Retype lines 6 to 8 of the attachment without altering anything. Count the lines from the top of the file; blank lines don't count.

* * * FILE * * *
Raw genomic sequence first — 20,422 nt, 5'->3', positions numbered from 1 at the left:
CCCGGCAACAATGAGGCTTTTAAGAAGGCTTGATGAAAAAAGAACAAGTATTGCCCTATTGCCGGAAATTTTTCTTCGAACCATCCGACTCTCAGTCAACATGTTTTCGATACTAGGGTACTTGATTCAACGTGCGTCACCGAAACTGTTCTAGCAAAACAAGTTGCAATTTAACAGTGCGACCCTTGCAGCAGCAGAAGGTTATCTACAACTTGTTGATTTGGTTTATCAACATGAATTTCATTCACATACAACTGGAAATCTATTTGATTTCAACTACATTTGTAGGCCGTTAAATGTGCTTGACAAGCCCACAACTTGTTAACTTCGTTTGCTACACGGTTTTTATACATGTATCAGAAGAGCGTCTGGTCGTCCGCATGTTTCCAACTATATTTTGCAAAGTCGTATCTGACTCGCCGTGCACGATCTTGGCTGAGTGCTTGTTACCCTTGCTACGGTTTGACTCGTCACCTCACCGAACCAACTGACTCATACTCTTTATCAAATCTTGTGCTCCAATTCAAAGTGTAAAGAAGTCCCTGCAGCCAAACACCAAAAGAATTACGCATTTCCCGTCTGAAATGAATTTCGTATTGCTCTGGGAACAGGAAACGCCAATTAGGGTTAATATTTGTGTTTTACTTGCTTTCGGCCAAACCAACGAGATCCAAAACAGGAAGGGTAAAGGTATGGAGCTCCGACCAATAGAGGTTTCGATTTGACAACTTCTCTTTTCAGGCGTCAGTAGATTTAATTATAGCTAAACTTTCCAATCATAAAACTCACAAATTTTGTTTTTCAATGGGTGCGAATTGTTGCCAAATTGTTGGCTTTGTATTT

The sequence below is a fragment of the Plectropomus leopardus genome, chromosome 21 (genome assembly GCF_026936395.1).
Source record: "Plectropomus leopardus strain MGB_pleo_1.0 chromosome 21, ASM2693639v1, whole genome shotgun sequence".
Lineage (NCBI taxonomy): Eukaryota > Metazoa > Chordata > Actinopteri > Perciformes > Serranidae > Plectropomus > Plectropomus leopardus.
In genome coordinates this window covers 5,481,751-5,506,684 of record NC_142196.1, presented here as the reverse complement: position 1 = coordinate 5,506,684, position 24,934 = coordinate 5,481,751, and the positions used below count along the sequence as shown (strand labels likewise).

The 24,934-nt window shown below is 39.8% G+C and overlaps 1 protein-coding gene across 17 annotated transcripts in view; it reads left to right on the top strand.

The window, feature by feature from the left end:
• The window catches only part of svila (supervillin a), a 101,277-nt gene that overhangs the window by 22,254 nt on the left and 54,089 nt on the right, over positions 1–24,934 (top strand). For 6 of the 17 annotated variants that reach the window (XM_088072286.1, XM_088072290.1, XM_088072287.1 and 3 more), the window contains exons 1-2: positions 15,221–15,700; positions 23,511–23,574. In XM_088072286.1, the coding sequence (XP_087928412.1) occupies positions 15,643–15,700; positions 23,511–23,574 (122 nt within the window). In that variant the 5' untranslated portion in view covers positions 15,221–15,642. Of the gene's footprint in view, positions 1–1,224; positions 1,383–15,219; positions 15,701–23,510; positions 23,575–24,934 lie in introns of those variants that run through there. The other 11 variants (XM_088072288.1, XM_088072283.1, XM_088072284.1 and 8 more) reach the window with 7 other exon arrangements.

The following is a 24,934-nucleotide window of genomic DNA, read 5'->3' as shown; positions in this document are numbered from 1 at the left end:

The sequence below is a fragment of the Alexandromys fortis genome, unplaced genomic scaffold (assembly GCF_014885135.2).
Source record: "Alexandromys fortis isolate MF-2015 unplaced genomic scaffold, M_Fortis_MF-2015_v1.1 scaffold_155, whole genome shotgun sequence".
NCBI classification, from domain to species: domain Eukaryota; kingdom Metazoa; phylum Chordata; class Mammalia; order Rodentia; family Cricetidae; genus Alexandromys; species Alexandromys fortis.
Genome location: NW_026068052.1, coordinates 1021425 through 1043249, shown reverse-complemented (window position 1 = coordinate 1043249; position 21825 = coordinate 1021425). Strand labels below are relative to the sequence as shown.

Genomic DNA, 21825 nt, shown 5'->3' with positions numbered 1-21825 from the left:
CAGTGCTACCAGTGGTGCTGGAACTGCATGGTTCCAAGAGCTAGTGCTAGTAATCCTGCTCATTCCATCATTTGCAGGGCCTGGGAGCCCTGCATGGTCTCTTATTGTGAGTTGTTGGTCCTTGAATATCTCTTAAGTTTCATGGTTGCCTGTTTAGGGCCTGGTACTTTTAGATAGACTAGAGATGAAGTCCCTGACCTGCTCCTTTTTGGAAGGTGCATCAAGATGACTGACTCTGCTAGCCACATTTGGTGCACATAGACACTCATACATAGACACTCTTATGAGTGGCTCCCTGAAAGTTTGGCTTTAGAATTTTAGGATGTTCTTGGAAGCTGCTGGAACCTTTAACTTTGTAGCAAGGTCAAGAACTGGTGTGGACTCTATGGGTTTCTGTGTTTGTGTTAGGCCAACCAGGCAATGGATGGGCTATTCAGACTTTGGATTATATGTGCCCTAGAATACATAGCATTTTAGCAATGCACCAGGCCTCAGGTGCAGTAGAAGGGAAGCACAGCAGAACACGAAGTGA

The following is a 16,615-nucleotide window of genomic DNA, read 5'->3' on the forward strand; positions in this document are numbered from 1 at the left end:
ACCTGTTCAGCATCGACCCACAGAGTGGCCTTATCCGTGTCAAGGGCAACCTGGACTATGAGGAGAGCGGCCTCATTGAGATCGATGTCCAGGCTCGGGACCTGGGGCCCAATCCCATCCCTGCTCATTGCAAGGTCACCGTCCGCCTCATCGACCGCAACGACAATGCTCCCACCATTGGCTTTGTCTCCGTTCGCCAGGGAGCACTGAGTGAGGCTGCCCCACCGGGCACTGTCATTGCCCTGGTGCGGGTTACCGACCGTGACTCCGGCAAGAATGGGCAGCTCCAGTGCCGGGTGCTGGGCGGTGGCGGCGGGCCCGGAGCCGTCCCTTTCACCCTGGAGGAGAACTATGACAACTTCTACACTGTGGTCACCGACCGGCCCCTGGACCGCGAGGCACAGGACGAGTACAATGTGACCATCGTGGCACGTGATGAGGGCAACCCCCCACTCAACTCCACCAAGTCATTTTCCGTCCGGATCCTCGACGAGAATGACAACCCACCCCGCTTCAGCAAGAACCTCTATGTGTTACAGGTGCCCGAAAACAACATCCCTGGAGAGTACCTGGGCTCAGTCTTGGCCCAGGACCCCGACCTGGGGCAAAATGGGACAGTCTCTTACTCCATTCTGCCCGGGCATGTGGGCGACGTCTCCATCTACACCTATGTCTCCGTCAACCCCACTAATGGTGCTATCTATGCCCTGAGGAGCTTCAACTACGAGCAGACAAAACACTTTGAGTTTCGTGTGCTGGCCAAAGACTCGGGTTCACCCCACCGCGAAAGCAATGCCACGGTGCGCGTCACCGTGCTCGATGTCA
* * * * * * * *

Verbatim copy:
In genome coordinates this window covers 5,481,751-5,506,684 of record NC_142196.1, presented here as the reverse complement: position 1 = coordinate 5,506,684, position 24,934 = coordinate 5,481,751, and the positions used below count along the sequence as shown (strand labels likewise).

The 24,934-nt window shown below is 39.8% G+C and overlaps 1 protein-coding gene across 17 annotated transcripts in view; it reads left to right on the top strand.

The window, feature by feature from the left end: